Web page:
Devon Walker-Figueroa


       I was raised                                                to revere the notion of rapture
by a mother who trained me well        in the art of pleasing violent lives.
(When the time is right, I'll cease                     to shun the Old World vulture.)

My sinuosity sets me                                apart. (There's nothing like a ligatured
      artery, I find. Nothing              like inventing the cure to my silent                 hives.)
I was raised to fever                                         in the motion of rupture.

The era of concrete is                          over: I've sent the city out to pasture. 
              Space meadows are old             hat. Just fab         oxygen candles that lack
the ability to stutter. (When the rhyme is         right, I lease a gun to the failed butcher.)          

      I engineer an atmos-                     phere that can never fail me, & my plaster
walls are clothed in white clematis. (It's easy to behave
      when it means                lasting a little longer.) Have I mentioned
                                                                        I'm praised for fearing        the erosion of culture?                

I sentence Noah to shame, harvest cells from all dying             beasts, let them endure
                     their own obsolescence. They roam         now, saved
from a humdrum planet. (When the mime is trite, I shoot him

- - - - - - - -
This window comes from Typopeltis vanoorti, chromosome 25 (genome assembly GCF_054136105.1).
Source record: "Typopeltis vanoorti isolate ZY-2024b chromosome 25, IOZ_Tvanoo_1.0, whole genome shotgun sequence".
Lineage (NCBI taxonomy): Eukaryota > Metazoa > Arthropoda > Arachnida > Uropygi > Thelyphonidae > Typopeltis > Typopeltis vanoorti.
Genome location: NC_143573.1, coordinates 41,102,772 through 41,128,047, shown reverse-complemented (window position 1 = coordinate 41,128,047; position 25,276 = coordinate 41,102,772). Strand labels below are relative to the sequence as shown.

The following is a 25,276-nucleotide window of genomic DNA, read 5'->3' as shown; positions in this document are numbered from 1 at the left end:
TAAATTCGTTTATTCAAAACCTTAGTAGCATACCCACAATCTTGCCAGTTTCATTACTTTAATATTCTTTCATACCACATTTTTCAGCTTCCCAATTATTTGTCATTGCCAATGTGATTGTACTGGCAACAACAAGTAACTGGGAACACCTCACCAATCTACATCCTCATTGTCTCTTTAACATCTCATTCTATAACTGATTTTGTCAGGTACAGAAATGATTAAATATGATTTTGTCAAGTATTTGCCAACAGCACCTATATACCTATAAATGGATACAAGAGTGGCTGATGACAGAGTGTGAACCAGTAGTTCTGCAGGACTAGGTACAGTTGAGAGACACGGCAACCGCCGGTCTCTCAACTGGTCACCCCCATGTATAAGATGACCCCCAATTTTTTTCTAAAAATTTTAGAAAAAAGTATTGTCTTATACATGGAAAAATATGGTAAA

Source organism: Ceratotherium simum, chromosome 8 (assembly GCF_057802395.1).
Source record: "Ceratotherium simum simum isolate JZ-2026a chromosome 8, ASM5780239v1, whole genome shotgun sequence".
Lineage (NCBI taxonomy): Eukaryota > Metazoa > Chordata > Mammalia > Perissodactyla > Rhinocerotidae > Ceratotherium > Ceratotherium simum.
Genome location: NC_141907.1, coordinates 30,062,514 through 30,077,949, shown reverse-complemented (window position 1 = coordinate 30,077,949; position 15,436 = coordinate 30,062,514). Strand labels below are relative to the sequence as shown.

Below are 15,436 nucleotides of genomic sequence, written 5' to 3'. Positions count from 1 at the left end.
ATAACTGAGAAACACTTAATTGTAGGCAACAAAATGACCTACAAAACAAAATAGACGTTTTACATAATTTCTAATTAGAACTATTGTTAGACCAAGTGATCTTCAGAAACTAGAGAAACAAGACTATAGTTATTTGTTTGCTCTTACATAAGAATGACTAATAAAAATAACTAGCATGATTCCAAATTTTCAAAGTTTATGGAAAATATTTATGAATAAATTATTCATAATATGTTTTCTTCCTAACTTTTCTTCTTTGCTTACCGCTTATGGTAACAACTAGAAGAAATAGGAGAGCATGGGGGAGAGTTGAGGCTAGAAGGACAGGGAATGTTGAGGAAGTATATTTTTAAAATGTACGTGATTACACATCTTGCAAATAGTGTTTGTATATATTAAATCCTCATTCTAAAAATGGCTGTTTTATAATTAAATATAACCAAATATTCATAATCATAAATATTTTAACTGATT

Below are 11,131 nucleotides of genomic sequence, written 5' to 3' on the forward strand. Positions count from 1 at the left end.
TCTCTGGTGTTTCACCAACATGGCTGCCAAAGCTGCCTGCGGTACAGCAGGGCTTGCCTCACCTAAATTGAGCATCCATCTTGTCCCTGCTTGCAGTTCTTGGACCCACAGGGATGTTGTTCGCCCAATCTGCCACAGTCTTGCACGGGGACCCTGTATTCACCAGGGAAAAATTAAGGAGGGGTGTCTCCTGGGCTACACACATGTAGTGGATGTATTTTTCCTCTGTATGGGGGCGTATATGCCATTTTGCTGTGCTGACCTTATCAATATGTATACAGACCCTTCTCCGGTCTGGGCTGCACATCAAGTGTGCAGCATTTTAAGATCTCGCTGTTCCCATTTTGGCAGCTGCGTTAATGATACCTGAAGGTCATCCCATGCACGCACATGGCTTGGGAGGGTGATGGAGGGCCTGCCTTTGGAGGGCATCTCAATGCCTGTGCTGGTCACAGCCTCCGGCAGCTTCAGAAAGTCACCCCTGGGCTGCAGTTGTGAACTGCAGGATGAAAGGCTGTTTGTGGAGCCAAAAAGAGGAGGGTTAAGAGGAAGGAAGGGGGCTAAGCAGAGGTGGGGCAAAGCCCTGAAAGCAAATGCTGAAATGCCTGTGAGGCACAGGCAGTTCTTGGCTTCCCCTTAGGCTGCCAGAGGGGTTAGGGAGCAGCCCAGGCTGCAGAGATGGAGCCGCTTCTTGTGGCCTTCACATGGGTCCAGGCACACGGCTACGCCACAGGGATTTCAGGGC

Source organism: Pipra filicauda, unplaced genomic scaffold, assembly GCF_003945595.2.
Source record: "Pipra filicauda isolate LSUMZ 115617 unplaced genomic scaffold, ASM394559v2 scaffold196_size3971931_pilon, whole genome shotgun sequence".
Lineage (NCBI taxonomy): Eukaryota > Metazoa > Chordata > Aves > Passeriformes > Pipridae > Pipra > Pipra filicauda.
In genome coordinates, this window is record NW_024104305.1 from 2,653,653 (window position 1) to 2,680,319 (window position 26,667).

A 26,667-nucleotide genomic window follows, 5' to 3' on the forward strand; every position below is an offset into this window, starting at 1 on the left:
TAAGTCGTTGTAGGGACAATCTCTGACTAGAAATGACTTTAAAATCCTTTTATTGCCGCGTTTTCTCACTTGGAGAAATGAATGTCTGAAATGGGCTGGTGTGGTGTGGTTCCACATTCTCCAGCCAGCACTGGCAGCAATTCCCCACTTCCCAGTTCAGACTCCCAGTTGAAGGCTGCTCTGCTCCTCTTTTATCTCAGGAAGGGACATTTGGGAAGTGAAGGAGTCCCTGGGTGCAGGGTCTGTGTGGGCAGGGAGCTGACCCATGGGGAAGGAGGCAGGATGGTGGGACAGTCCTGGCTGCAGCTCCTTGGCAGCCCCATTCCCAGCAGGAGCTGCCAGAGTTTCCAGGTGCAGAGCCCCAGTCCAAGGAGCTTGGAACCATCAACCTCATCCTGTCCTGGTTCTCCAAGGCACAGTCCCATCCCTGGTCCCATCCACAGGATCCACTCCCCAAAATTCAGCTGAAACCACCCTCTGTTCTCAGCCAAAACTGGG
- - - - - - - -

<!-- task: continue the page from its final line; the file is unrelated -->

from the stage—I don't believe in torture.)

My flag is blue as the welkin that's leaving                  me, my vestibules are verdure,
              & the Monarchs, unburdened of migration, are no longer slaves
to the wind. I raze my head, flaunt my bio-                         degradable sutures.
                      When the time is right, I'll redeploy                            an abducted future.





In 2014, while a student at Bennington College in rural Vermont, I made a habit of going into the library and hoarding the most attractive magazines and journals into a regular Tower of Babel. I would then peruse these finds, sometimes for hours on end, if my homework load permitted such dalliances. This is how I met the design booklet called "The New Pastoralism: Landscape into Architecture." I was captivated by its collision—its provisional harmony!—of landscape and technology. From start to finish, this booklet vacillated between the utopian and the resigned. Some of the contributors, convinced that earth was not a sustainable habitat for humans, had taken to designing capsules containing idyllic landscapes, landscapes destined to drift in outer space. "The Natural World" in such a scenario would be a reinvention, a true challenge to any assumptions we have about the relationship between design and "nature."

Other contributors to "Landscape into Architecture," who had not yet given up on earth, had taken to hybridizing the park and the skyscraper. These hypothetical monuments, whether floating through the void or rising from New York City basalt, were as artificial as they were natural. This led me to think about the tradition of pastoral poetry and how so many of the poets who immortalized shepherds tending their flocks in lambent meadows were actually city-dwellers and had no prolonged or intimate connection with the landscapes they so readily depicted. As someone who did grow up in a rural area—in the ghost town of King's Valley in Oregon, to be exact—I wanted to try a bit of a reversal, as in, I wanted to write about a landscape at once familiar to me—wild and green and such—and one that was alien to me, as in, dislocated from earth and from the biosphere as we know it, a landscape on the other side of extinction, and yet observable. I'll leave it up to you if this paradoxical-house-of-cards-in-the-shape-of-a-villanelle stands up.